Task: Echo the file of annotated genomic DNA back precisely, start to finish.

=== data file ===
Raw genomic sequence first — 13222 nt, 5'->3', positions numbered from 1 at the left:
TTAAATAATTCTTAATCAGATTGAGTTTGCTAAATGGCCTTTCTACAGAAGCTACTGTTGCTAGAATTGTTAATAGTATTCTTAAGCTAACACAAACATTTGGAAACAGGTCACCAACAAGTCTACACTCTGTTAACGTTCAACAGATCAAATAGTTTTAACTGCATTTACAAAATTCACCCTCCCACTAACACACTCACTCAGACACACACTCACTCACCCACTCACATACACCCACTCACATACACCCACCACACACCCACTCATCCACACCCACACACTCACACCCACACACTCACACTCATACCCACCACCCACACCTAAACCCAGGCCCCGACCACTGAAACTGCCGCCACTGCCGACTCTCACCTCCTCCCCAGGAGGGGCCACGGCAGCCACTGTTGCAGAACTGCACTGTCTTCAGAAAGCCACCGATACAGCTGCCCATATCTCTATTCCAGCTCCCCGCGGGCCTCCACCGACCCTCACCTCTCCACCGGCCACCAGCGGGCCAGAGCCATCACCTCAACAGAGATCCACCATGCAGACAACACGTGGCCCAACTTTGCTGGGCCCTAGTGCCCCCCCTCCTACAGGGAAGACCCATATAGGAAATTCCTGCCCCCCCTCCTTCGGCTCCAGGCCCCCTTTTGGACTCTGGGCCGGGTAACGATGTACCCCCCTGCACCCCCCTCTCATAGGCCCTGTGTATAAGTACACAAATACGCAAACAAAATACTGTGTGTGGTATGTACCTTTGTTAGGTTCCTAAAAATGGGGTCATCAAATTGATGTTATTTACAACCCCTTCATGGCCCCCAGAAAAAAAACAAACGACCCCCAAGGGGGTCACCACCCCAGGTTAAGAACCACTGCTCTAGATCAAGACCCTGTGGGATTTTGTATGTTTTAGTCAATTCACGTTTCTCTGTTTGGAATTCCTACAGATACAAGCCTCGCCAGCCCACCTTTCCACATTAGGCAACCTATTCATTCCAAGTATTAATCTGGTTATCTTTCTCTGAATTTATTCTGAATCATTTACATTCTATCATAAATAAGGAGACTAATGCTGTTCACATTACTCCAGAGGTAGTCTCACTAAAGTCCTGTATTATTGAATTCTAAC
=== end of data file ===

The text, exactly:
Raw genomic sequence first — 13222 nt, 5'->3', positions numbered from 1 at the left:
TTAAATAATTCTTAATCAGATTGAGTTTGCTAAATGGCCTTTCTACAGAAGCTACTGTTGCTAGAATTGTTAATAGTATTCTTAAGCTAACACAAACATTTGGAAACAGGTCACCAACAAGTCTACACTCTGTTAACGTTCAACAGATCAAATAGTTTTAACTGCATTTACAAAATTCACCCTCCCACTAACACACTCACTCAGACACACACTCACTCACCCACTCACATACACCCACTCACATACACCCACCACACACCCACTCATCCACACCCACACACTCACACCCACACACTCACACTCATACCCACCACCCACACCTAAACCCAGGCCCCGACCACTGAAACTGCCGCCACTGCCGACTCTCACCTCCTCCCCAGGAGGGGCCACGGCAGCCACTGTTGCAGAACTGCACTGTCTTCAGAAAGCCACCGATACAGCTGCCCATATCTCTATTCCAGCTCCCCGCGGGCCTCCACCGACCCTCACCTCTCCACCGGCCACCAGCGGGCCAGAGCCATCACCTCAACAGAGATCCACCATGCAGACAACACGTGGCCCAACTTTGCTGGGCCCTAGTGCCCCCCCTCCTACAGGGAAGACCCATATAGGAAATTCCTGCCCCCCCTCCTTCGGCTCCAGGCCCCCTTTTGGACTCTGGGCCGGGTAACGATGTACCCCCCTGCACCCCCCTCTCATAGGCCCTGTGTATAAGTACACAAATACGCAAACAAAATACTGTGTGTGGTATGTACCTTTGTTAGGTTCCTAAAAATGGGGTCATCAAATTGATGTTATTTACAACCCCTTCATGGCCCCCAGAAAAAAAACAAACGACCCCCAAGGGGGTCACCACCCCAGGTTAAGAACCACTGCTCTAGATCAAGACCCTGTGGGATTTTGTATGTTTTAGTCAATTCACGTTTCTCTGTTTGGAATTCCTACAGATACAAGCCTCGCCAGCCCACCTTTCCACATTAGGCAACCTATTCATTCCAAGTATTAATCTGGTTATCTTTCTCTGAATTTATTCTGAATCATTTACATTCTATCATAAATAAGGAGACTAATGCTGTTCACATTACTCCAGAGGTAGTCTCACTAAAGTCCTGTATTATTGAATTCTAAC